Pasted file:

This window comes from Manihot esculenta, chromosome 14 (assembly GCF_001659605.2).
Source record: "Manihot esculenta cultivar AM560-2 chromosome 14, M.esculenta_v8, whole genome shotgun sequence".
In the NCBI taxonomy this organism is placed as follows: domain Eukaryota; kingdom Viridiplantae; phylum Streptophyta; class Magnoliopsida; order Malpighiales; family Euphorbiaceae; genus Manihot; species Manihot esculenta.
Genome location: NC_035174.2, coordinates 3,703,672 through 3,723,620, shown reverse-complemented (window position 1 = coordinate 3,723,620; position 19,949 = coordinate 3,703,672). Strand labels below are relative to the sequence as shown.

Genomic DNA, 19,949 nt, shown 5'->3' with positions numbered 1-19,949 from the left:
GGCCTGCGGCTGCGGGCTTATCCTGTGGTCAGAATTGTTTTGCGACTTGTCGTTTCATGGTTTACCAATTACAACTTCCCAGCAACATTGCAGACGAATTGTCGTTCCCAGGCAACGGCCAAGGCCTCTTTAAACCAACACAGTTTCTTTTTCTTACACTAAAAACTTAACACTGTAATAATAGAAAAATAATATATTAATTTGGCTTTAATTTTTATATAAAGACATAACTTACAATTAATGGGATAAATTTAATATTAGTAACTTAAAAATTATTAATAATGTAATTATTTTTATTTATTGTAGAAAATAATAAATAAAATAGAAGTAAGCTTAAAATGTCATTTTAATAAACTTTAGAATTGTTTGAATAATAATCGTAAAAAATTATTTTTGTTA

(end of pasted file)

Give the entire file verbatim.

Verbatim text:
This window comes from Manihot esculenta, chromosome 14 (assembly GCF_001659605.2).
Source record: "Manihot esculenta cultivar AM560-2 chromosome 14, M.esculenta_v8, whole genome shotgun sequence".
In the NCBI taxonomy this organism is placed as follows: domain Eukaryota; kingdom Viridiplantae; phylum Streptophyta; class Magnoliopsida; order Malpighiales; family Euphorbiaceae; genus Manihot; species Manihot esculenta.
Genome location: NC_035174.2, coordinates 3,703,672 through 3,723,620, shown reverse-complemented (window position 1 = coordinate 3,723,620; position 19,949 = coordinate 3,703,672). Strand labels below are relative to the sequence as shown.

Genomic DNA, 19,949 nt, shown 5'->3' with positions numbered 1-19,949 from the left:
GGCCTGCGGCTGCGGGCTTATCCTGTGGTCAGAATTGTTTTGCGACTTGTCGTTTCATGGTTTACCAATTACAACTTCCCAGCAACATTGCAGACGAATTGTCGTTCCCAGGCAACGGCCAAGGCCTCTTTAAACCAACACAGTTTCTTTTTCTTACACTAAAAACTTAACACTGTAATAATAGAAAAATAATATATTAATTTGGCTTTAATTTTTATATAAAGACATAACTTACAATTAATGGGATAAATTTAATATTAGTAACTTAAAAATTATTAATAATGTAATTATTTTTATTTATTGTAGAAAATAATAAATAAAATAGAAGTAAGCTTAAAATGTCATTTTAATAAACTTTAGAATTGTTTGAATAATAATCGTAAAAAATTATTTTTGTTA